Berlin: Got Punched In The Face For Being A Jew

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Palestinian youngsters beat up an Israeli in Berlin • Anti-Semitism report: surge in violent incidents around the world

Eve of the Holocaust Day, and from Berlin comes a reminder that anti-Semitism is still here: Six Palestinian youths beat an Israeli Jew who was walking on Friday with his wife in Berlin.

The Israeli filed a complaint to the police and said that when left the building he is staying in, a group of six boys came up and asked him where he comes from. When the young Israeli said he was from Israel, the Palestinians identified themselves and swore him in Arabic.

The Israeli moved away from the place and when he returned with his wife, the Palestinian group which apparently followed him, appeared, surrounded the two and the young man was attacked with fists while shouting epithets.

Police were called to the scene and opened an investigation.

An ambulance took the young man to a local hospital for treatment, the woman was not injured.

Rise in anti-Semitism

Meanwhile, this morning (Sunday) a report was published on anti-Semitism in the world in 2013.

The report was conducted by Kantor Center for the Study of European Jewry nowadays, and the Database Study of Contemporary Anti Semitism named after Moshe Kantor at Tel Aviv University, headed by Prof. Dina Porat, and in cooperation with the European Jewish Congress.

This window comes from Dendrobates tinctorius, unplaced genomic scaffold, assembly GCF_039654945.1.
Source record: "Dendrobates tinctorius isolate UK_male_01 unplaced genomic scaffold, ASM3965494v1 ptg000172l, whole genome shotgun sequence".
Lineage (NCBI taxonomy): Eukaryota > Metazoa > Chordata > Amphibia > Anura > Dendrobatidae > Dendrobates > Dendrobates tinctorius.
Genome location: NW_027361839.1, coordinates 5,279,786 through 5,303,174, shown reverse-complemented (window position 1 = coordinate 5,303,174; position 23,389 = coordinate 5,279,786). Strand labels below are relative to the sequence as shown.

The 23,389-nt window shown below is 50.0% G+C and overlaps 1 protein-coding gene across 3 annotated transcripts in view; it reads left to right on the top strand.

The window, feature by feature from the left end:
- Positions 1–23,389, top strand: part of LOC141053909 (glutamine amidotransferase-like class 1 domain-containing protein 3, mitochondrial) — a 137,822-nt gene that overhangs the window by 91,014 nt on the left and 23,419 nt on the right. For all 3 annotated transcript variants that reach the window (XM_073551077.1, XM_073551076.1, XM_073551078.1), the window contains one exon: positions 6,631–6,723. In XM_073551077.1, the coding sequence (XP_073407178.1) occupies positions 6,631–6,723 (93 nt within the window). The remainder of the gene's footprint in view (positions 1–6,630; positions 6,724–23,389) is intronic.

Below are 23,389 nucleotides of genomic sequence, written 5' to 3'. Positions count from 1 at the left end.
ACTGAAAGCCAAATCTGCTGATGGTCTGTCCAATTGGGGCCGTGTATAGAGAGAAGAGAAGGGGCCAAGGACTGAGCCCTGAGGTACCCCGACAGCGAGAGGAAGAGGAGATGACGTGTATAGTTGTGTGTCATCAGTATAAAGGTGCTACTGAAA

The survey for 2013 shows that anti-Semitic attacks are growing in intensity and their severity.

In 2013 554 anti-Semitic acts of violence perpetrated with or without weapons against Jews and Jewish institutions were reported.

The highest number of incidents was recorded in France: 116. It showed an increase in cases of violence in the UK, with 95 cases compared with 84 in 2012, and in Canada, with 83 compared to 74. Germany: 36 vs. 23; 23 in the Ukraine compared to 15; 15 cases in Russia (11 in 2012) and 14 in Hungary (12 in 2012).

It was also found that in many parts of Europe the Jews are still the most persecuted minority, especially in relation to their proportion in the population. For example, in France the Jews constitute about 1% of the population, but 40% of violent racist attacks in 2013 were against Jews.

At the press conference Prof. Porat noted, “There is no specific reason for anti-Semitism this year. Nothing happened in the Middle East, there is no murder that can be imitated, the economic crisis has already been with us for six years and there is nothing new on the subject.

“This is anti-Semitism that can be called “classic anti-Semitism”, suddenly they remembered the murder of Jesus,” said Professor Porat.